By Stephen Scott Whitaker
In Donald Vincent’s Convenient Amnesia, from Broadstone Books, the weight of history creates tension throughout the social, personal, and historical conflicts Vincent explores. Composed in three movements, Vincent addresses racial injustice, personal relationships, and the craft of the poetry, as well as family, and Black identity, among other intersections.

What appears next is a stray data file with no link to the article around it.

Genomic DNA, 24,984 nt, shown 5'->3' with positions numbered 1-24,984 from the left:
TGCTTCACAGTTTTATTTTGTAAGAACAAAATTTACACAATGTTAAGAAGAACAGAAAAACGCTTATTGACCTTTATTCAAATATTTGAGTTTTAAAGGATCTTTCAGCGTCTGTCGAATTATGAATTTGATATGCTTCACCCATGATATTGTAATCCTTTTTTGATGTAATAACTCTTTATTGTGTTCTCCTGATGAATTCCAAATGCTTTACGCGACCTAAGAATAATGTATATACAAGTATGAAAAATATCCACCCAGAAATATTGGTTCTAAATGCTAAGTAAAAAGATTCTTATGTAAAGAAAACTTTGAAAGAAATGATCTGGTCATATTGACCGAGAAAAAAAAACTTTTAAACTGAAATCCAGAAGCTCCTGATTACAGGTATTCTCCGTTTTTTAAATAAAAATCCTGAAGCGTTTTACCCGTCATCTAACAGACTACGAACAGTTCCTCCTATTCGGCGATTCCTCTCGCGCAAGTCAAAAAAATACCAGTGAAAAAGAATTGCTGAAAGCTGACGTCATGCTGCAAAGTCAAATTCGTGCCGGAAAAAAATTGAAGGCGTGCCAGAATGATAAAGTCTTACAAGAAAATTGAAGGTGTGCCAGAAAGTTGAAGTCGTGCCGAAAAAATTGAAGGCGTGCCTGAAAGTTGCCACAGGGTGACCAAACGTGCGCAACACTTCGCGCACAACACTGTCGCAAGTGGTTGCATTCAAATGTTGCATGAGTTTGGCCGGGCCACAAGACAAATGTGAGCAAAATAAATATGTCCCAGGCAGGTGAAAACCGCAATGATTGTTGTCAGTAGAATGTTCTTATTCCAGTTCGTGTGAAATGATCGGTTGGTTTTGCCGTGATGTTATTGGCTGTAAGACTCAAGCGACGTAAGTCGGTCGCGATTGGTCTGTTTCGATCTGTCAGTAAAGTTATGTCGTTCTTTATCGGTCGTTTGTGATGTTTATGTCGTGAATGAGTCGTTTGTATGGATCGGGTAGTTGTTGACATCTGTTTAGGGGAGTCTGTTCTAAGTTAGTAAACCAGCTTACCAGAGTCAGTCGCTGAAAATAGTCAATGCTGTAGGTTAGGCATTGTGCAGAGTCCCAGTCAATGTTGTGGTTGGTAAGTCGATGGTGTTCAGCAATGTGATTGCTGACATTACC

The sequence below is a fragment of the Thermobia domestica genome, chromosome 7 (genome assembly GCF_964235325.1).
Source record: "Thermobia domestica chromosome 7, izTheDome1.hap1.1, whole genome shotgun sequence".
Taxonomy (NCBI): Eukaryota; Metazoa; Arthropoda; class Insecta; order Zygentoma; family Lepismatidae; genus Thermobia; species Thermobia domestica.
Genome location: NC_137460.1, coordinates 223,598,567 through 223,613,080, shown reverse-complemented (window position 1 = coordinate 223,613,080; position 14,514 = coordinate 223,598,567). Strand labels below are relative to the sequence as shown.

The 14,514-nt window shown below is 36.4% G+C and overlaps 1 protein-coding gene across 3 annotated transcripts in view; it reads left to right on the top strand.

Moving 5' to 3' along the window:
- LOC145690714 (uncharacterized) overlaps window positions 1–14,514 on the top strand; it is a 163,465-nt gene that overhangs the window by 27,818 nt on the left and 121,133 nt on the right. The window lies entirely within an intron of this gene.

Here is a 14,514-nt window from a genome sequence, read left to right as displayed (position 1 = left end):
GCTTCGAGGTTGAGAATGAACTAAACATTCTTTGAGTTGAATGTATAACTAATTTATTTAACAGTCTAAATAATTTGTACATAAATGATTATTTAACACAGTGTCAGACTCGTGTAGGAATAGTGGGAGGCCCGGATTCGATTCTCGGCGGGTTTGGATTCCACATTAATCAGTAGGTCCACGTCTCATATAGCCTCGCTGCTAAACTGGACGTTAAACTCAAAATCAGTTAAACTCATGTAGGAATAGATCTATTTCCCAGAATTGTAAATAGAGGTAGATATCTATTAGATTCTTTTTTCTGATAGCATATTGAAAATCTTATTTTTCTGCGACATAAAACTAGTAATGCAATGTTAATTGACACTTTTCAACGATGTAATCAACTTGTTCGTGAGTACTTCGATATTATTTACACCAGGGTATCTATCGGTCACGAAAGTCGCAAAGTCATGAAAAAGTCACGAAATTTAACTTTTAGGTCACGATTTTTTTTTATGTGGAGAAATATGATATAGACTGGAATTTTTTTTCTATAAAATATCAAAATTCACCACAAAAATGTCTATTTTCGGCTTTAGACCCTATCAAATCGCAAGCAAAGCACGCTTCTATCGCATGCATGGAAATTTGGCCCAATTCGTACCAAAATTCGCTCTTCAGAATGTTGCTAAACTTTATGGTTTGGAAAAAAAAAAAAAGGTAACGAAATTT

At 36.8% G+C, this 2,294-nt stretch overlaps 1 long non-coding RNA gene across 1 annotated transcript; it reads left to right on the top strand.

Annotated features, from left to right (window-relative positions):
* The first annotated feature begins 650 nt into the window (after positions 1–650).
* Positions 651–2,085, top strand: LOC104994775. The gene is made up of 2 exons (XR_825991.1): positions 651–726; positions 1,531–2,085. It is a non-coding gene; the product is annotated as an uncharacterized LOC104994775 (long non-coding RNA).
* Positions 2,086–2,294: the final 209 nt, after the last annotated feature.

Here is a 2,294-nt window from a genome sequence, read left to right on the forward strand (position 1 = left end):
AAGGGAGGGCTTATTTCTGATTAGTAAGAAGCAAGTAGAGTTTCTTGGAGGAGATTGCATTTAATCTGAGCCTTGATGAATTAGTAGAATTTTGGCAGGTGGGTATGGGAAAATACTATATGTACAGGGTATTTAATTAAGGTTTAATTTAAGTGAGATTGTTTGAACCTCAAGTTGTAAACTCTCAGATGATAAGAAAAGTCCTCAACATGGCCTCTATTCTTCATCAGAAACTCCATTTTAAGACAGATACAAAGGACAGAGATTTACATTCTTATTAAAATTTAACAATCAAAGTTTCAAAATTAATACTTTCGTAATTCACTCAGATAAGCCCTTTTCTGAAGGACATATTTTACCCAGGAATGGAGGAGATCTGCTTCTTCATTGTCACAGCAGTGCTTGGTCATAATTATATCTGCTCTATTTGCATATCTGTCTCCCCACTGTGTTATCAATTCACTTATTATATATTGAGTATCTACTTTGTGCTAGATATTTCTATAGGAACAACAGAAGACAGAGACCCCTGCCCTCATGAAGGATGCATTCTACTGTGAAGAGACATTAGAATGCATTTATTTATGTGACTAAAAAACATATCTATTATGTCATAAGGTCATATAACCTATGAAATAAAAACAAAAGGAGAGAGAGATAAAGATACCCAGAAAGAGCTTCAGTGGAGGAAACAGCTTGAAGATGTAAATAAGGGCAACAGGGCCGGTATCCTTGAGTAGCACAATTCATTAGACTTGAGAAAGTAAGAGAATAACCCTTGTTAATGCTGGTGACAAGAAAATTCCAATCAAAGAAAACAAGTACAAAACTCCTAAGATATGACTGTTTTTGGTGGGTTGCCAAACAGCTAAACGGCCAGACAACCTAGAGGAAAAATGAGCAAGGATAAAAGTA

Early on, in section one, in “47 Percent Plus My Grandma”, Vincent crafts a world collapsing the from the weight of its own history:
“Grandma might die, so she leaves it to the man up in the sky. Let go and let God, she sighs at all her friends’
There’s no stopping
the AARP postcards & calls from telemarketers, tombstone companies, and life insurance salesmen, but she sees glimpses of hope, like dreams no longer deferred even through the great economic recession. Now, smiling at all his pictures
remembering when she thought she, assuaged, was at the gates of heaven because she witnessed the first black